Buy New
$18.67
Qty:1
  • List Price: $28.95
  • Save: $10.28 (36%)
FREE Shipping on orders over $35.
Usually ships within 1 to 3 weeks.
Ships from and sold by Amazon.com.
Gift-wrap available.
Add to Cart
Have one to sell?
Flip to back Flip to front
Listen Playing... Paused   You're listening to a sample of the Audible audio edition.
Learn more

Enterprising Women: Television Fandom and the Creation of Popular Myth (Contemporary Ethnography) Paperback


See all 2 formats and editions Hide other formats and editions
Amazon Price New from Used from Collectible from
Hardcover
"Please retry"
$63.58
Paperback
"Please retry"
$18.67
$18.67 $2.48 $30.00

Frequently Bought Together

Enterprising Women: Television Fandom and the Creation of Popular Myth (Contemporary Ethnography) + Fandom: Identities and Communities in a Mediated World + Fan Fiction and Fan Communities in the Age of the Internet: New Essays
Price for all three: $74.37

Some of these items ship sooner than the others.

Buy the selected items together

NO_CONTENT_IN_FEATURE

Image
Looking for the Audiobook Edition?
Tell us that you'd like this title to be produced as an audiobook, and we'll alert our colleagues at Audible.com. If you are the author or rights holder, let Audible help you produce the audiobook: Learn more at ACX.com.

Product Details

  • Series: Contemporary Ethnography
  • Paperback: 352 pages
  • Publisher: University of Pennsylvania Press (December 1, 1991)
  • Language: English
  • ISBN-10: 0812213793
  • ISBN-13: 978-0812213799
  • Product Dimensions: 9.1 x 6 x 0.9 inches
  • Shipping Weight: 1.3 pounds (View shipping rates and policies)
  • Average Customer Review: 3.7 out of 5 stars  See all reviews (6 customer reviews)
  • Amazon Best Sellers Rank: #807,700 in Books (See Top 100 in Books)

Editorial Reviews

Review

"Enterprising Women offers a picture of one of the few models around for female community and self-affirmation. Rather than accepting the passive female images and consumer values purveyed by most TV shows, women fan-fiction writers have adapted television to their own purposes."—Women's Review of Books



"Bacon-Smith's many years of skillful ethnographic research and lucid prose help nonfans understand the cultural and theoretical significance of the fan-produced fiction, artwork, and social relations that make fandom so cohesive and critically essential to its members. . . . Both males and females in communications, sociology, ethnography, psychology, and women's studies will benefit from this fine book."—Choice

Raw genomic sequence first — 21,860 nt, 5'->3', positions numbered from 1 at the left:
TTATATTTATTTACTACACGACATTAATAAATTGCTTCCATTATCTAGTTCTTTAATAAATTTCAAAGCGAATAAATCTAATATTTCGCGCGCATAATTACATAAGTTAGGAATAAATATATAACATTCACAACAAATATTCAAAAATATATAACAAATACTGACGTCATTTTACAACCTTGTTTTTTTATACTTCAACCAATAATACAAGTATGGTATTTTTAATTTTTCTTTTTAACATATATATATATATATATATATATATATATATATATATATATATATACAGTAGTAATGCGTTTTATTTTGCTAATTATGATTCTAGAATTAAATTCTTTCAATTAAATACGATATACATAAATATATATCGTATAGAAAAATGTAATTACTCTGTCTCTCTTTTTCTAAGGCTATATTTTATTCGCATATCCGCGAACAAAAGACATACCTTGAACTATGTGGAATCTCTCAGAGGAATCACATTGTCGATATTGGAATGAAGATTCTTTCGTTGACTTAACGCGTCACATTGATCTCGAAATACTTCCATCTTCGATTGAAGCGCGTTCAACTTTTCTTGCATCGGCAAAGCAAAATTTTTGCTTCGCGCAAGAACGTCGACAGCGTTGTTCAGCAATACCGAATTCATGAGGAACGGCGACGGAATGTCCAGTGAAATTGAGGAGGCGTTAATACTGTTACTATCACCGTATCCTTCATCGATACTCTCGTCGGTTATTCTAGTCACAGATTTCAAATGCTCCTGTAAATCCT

About the Author

By Camille Bacon-Smith

More About the Author

Discover books, learn about writers, read author blogs, and more.

Customer Reviews

3.7 out of 5 stars
Share your thoughts with other customers

Most Helpful Customer Reviews

14 of 14 people found the following review helpful By Chapulina R on July 30, 2000
Format: Paperback
Being a woman who is an occasional writer of Klingon fan-novellas, I was interested in this scholarly book on fanfic and its female following. The author does an in-depth study of female fans of not only Star Trek, but Blake's 7 (a British sci-fi series), Starskiy & Hutch, The Man From Uncle, Alien Nation, Doctor Who, and other TV shows. Her conclusions: 98% of fanfic is written by women, who prefer intimacy, character-interaction, and continuity over action and special-effects. (I guess that makes me a "2%er" -- I prefer plot-driven adventure, decriptive carnage, and characters of my own creation.) Immersing herself in the subculture, Bacon-Smith delves into the very personal and sometimes secretive world of 'zines and fannish writing. With great respect toward the community which generously contributed to her study, she exposes the genres of fiction which appeal to most female writers and readers. They are the "MarySue" and "LaySpock" which are basically an extension of the writers' own personnae and fantasies; the "Hurt-Comfort" tender tales of nurturing and caretaking; and "Slash" or erotica featuring explicit sex between established characters. Bacon-Smith also cautiously explores the underground realm of homoerotic "Slash" (sometimes called "K/S" after Kirk/Spock) in which female fans envision intimate relationships between the two male partners of various favorite series. This is an intriguing book, containing much technical terminology and psych-evaluation. I thought I might identify with it, but instead I found the subculture wholly alien (no pun intended). At least I know now why my klinzines are not a big hit with the mainstream fandom!